Monday, October 31, 2011

Monday - Book Review Roundup: The Space Between by Brenna Yovanoff

From Goodreads:
Everything is made of steel, even the flowers. How can you love anything in a place like this?

Daphne is the half-demon, half-fallen angel daughter of Lucifer and Lilith. Life for her is an endless expanse of time, until her brother Obie is kidnapped--and Daphne realizes she may be partially responsible. Determined to find him, Daphne travels from her home in Pandemonium to the vast streets of Earth, where everything is colder and more terrifying. With the help of the human boy she believes was the last person to see her brother alive, Daphne glimpses into his dreams, discovering clues to Obie's whereabouts. As she delves deeper into her demonic powers, she must navigate the jealousies and alliances of the violent archangels who stand in her way. But she also discovers, unexpectedly, what it means to love and be human in a world where human is the hardest thing to be.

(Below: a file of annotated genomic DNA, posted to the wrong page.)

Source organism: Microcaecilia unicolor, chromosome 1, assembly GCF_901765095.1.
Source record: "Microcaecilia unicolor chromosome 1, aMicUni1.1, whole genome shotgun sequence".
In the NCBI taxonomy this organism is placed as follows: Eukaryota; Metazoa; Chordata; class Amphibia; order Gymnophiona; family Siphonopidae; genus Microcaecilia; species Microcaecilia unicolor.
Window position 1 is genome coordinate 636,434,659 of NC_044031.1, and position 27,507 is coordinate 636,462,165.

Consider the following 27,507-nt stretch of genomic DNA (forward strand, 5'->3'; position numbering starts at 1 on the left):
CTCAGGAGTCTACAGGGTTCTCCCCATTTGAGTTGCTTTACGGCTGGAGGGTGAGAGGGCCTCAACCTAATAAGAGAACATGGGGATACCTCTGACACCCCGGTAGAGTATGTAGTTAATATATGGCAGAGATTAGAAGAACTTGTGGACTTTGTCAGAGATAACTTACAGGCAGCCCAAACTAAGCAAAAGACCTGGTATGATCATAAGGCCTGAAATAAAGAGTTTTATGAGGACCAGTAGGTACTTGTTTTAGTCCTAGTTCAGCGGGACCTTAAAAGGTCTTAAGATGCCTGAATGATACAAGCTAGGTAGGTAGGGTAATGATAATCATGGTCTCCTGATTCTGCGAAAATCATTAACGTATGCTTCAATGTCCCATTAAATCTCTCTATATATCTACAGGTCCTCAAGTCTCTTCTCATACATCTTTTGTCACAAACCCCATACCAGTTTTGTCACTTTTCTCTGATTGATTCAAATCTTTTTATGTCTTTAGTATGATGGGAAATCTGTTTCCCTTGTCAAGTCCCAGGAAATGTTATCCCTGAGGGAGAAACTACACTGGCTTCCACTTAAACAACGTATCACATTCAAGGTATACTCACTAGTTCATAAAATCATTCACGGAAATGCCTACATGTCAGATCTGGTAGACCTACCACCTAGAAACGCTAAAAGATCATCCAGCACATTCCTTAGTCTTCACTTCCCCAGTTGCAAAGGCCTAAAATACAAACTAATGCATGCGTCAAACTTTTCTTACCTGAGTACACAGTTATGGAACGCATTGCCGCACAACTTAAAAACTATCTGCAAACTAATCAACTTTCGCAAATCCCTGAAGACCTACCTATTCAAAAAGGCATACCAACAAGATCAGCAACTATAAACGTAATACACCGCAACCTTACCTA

This second novel by rising star Brenna Yovanff is a story of identity, discovery, and a troubled love between two people struggling to find their place both in our world and theirs.

My Review:
THE SPACE BETWEEN is probably my favorite book this year. First, just look at that cover. How beautiful is that?? It's stunning. Second, I will probably end up rambling on and on about this book because there is just too much to say. The writing is so real and raw. The emotions are heartbreaking. I cried, cursed, laughed, and cried some more. I struggled with Daphne and Truman like I was there living their problems.